FF 12 Investigates: Ending the Abuse
Suffering in silence.
She could stop next to you at the light. He could work on your production line. They might sit behind you at church. They might light next door. "There's no facet of our community that is not influenced at some time, in some way, by the issue of domestic violence," said Judge James Fleetwood, Sedgwick County District Court.
Judge Fleetwood helps victims escape their abusers. Victims, who are becoming survivors, like a Wichita woman who agreed to speak with us. "I'm still not all the way through it," said the woman. "But I'm safer than I was." Eyewitness News agreed to leave her name out of the story to protect her identity.
During our interview, the cover of a hooded jacket shielded the woman's face from a man who used his fist on it too many times. "You don't have to have a black eye or worse, to know that you're going to wind up dying pretty soon," she said. "I don't want other women staying, living in fear."
It's motivation to bring you her story. She represents thousands who ask the court system for protection from abuse each year. "Within 30 minutes of the victim entering the courtroom, they can have that written protection," said Fleetwood.
We asked Judge Fleetwood to give us perspective on the abuse in numbers. In the last year, more than 5,700 people requested protection in Sedgwick County alone. "I reached out to domestic violence advocates and they even went with me and helped me fill it out," the woman said.
The court granted more than 2,600 of those protection from abuse orders, including one against the man who abused her. "If they come find you once, and threaten you once, they can go to jail," she said.
She says the process is difficult, but worth it. Fear likely led to the dismissal of more than 460 cases in the last year. The abuser does not have to show up in court, but the victim does. "Usually a victim will go through this process seven times before they actually follow through with the last step," said Fleetwood.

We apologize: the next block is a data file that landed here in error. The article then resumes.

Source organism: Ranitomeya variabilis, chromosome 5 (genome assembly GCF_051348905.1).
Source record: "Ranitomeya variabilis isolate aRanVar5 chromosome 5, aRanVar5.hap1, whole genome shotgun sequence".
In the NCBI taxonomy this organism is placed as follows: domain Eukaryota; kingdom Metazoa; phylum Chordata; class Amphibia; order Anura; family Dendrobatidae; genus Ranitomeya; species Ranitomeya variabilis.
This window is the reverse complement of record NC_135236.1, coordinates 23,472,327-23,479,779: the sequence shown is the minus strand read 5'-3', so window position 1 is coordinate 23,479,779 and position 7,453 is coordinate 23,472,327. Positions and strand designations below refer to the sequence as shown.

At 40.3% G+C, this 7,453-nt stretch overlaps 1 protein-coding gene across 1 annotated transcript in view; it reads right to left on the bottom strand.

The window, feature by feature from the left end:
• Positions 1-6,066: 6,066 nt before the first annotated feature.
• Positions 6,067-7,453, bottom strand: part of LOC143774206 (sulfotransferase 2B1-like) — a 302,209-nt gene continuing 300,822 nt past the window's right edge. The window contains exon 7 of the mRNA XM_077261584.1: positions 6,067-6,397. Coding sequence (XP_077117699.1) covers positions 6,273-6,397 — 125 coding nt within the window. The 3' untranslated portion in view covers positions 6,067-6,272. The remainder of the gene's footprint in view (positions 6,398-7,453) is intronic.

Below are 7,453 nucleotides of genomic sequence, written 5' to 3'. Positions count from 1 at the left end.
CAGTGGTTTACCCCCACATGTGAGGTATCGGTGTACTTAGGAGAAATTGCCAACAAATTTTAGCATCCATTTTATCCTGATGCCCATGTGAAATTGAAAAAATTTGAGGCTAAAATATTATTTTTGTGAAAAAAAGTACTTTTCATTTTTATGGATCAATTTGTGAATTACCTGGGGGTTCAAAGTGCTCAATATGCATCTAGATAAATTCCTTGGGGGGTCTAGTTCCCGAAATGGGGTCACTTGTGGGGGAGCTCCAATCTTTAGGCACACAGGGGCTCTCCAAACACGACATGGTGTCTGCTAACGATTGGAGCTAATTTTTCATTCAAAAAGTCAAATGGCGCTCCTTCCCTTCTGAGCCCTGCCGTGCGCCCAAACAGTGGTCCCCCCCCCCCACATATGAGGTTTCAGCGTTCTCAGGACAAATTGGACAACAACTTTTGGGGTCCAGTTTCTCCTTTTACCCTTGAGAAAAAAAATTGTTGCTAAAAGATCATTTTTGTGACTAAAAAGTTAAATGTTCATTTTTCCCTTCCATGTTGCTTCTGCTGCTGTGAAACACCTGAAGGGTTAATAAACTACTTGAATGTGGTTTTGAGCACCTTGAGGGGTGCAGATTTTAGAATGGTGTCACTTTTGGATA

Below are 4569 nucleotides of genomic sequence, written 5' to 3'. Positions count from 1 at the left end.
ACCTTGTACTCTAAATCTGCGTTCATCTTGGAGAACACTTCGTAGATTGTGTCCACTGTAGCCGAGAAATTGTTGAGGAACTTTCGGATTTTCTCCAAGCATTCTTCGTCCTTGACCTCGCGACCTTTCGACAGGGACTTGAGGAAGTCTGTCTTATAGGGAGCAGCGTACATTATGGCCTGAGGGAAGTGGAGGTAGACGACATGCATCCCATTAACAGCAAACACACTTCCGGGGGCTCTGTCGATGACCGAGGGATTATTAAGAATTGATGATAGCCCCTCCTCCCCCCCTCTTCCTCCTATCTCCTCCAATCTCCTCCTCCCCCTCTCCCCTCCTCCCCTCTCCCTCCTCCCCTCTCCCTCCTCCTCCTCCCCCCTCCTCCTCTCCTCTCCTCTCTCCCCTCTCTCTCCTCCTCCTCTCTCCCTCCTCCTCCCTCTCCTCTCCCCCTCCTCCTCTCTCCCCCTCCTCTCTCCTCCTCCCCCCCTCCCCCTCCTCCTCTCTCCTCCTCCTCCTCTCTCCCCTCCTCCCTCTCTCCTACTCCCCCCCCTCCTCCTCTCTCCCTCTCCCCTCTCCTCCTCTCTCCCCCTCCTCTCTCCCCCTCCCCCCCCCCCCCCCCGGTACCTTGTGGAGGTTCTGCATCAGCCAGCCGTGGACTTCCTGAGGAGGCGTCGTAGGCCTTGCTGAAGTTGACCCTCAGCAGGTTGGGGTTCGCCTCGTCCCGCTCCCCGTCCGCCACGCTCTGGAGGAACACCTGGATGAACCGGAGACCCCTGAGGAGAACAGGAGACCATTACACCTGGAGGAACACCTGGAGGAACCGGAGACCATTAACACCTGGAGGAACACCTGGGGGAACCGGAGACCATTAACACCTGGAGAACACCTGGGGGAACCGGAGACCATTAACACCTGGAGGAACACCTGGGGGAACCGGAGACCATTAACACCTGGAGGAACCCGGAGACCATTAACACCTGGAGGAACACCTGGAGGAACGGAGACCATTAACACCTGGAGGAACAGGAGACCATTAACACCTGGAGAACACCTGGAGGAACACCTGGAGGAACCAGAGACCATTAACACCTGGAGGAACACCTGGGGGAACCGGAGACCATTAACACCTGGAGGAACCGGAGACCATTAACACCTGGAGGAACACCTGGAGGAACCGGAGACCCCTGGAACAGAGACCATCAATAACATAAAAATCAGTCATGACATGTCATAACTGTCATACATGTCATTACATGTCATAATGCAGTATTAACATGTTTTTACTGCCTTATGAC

We asked the woman what it was like to face her abuser in court. "It was scarier leading up to it than it was when it happened," she said.
The woman and Judge Fleetwood both believe a PFA can stop the violence before it turns deadly, but they acknowledge it can go the other way. "The existence of the order might trigger that, when the abuser finds out the order exists," said Fleetwood. "We just saw that recently."
He's talking about a mass shooting at Excel Industries in Hesston. Sheriff's deputies served the gunman a protection from abuse order just an hour before he killed three people and injured 14 others. This time, the killer turned violent on people he worked with.
Judge Fleetwood says the majority of abusers respond to the PFA rationally and realize they need to stay away. "It is a piece of paper, but it gives the system the ability to respond immediately to what could be a dangerous situation before it becomes such," said Fleetwood.
It also gives the woman at the light, the man you work with, or anyone suffering in silence at home the ability to end the abuse. "If you really feel threatened, and you're seriously scared, you're locked in the bottom of a closet and crying, you don't have to live like that," said the woman.
Both say the most important thing to do before you leave an abusive situation is to reach out to a domestic violence advocate. They will help you create an escape plan.
Domestic Violence Advocates:
Harbor House (316) 263-6000
YWCA - Wichita Women's Crisis Center (316) 267-7233
Kansas Coalition Against Sexual and Domestic Violence (888) 363-2287
National Domestic Violence Hotline (800) 799-7233